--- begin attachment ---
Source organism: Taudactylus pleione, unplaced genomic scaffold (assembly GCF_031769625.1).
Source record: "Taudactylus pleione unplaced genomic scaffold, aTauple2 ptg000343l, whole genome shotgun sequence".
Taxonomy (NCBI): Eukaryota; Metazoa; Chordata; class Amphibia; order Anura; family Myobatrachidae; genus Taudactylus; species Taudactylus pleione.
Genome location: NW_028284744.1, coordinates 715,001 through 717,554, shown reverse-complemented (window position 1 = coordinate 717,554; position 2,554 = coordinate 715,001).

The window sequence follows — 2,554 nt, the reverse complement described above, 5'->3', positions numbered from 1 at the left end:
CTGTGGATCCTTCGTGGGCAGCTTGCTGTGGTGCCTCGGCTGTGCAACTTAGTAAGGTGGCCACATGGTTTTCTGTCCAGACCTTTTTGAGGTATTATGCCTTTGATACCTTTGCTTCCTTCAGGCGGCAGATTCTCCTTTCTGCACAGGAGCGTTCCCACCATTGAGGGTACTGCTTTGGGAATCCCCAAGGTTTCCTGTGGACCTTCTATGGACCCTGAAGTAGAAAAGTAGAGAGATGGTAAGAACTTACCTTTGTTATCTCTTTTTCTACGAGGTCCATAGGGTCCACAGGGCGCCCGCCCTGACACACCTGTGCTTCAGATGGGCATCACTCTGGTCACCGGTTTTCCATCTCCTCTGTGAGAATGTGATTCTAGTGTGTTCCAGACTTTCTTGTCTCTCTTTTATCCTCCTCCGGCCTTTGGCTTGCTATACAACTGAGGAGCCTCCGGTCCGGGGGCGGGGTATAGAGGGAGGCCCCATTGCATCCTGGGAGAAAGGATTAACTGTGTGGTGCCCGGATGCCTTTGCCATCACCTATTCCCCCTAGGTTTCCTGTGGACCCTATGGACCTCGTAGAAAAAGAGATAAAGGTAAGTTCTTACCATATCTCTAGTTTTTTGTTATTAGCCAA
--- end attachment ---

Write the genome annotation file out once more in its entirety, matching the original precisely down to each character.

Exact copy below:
Source organism: Taudactylus pleione, unplaced genomic scaffold (assembly GCF_031769625.1).
Source record: "Taudactylus pleione unplaced genomic scaffold, aTauple2 ptg000343l, whole genome shotgun sequence".
Taxonomy (NCBI): Eukaryota; Metazoa; Chordata; class Amphibia; order Anura; family Myobatrachidae; genus Taudactylus; species Taudactylus pleione.
Genome location: NW_028284744.1, coordinates 715,001 through 717,554, shown reverse-complemented (window position 1 = coordinate 717,554; position 2,554 = coordinate 715,001).

The window sequence follows — 2,554 nt, the reverse complement described above, 5'->3', positions numbered from 1 at the left end:
CTGTGGATCCTTCGTGGGCAGCTTGCTGTGGTGCCTCGGCTGTGCAACTTAGTAAGGTGGCCACATGGTTTTCTGTCCAGACCTTTTTGAGGTATTATGCCTTTGATACCTTTGCTTCCTTCAGGCGGCAGATTCTCCTTTCTGCACAGGAGCGTTCCCACCATTGAGGGTACTGCTTTGGGAATCCCCAAGGTTTCCTGTGGACCTTCTATGGACCCTGAAGTAGAAAAGTAGAGAGATGGTAAGAACTTACCTTTGTTATCTCTTTTTCTACGAGGTCCATAGGGTCCACAGGGCGCCCGCCCTGACACACCTGTGCTTCAGATGGGCATCACTCTGGTCACCGGTTTTCCATCTCCTCTGTGAGAATGTGATTCTAGTGTGTTCCAGACTTTCTTGTCTCTCTTTTATCCTCCTCCGGCCTTTGGCTTGCTATACAACTGAGGAGCCTCCGGTCCGGGGGCGGGGTATAGAGGGAGGCCCCATTGCATCCTGGGAGAAAGGATTAACTGTGTGGTGCCCGGATGCCTTTGCCATCACCTATTCCCCCTAGGTTTCCTGTGGACCCTATGGACCTCGTAGAAAAAGAGATAAAGGTAAGTTCTTACCATATCTCTAGTTTTTTGTTATTAGCCAA